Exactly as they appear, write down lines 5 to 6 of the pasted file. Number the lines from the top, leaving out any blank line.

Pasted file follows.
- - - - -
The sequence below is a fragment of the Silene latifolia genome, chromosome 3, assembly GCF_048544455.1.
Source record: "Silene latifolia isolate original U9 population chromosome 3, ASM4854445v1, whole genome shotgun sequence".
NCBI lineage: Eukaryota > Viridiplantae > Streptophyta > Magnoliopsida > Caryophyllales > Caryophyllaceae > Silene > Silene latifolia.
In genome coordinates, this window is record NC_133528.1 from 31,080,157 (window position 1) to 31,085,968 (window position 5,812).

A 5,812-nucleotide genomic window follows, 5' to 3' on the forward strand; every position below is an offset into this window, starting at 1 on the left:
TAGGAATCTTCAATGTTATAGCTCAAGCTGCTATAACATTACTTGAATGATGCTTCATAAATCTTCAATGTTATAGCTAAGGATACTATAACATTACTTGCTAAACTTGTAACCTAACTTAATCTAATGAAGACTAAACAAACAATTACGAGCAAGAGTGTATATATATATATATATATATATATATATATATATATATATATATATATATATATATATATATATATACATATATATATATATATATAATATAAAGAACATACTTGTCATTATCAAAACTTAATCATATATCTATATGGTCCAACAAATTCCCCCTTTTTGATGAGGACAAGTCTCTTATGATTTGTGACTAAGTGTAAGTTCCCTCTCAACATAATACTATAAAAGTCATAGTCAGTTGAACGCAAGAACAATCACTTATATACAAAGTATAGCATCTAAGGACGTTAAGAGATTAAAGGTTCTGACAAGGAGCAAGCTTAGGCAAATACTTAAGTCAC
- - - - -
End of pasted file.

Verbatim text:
A 5,812-nucleotide genomic window follows, 5' to 3' on the forward strand; every position below is an offset into this window, starting at 1 on the left:
TAGGAATCTTCAATGTTATAGCTCAAGCTGCTATAACATTACTTGAATGATGCTTCATAAATCTTCAATGTTATAGCTAAGGATACTATAACATTACTTGCTAAACTTGTAACCTAACTTAATCTAATGAAGACTAAACAAACAATTACGAGCAAGAGTGTATATATATATATATATATATATATATATATATATATATATATATATATATATATATATATATATATACATATATATATATATATATAATATAAAGAACATACTTGTCATTATCAAAACTTAATCATATATCTATATGGTCCAACAAATTCCCCCTTTTTGATGAGGACAAGTCTCTTATGATTTGTGACTAAGTGTAAGTTCCCTCTCAACATAATACTATAAAAGTCATAGTCAGTTGAACGCAAGAACAATCACTTATATACAAAGTATAGCATCTAAGGACGTTAAGAGATTAAAGGTTCTGACAAGGAGCAAGCTTAGGCAAATACTTAAGTCAC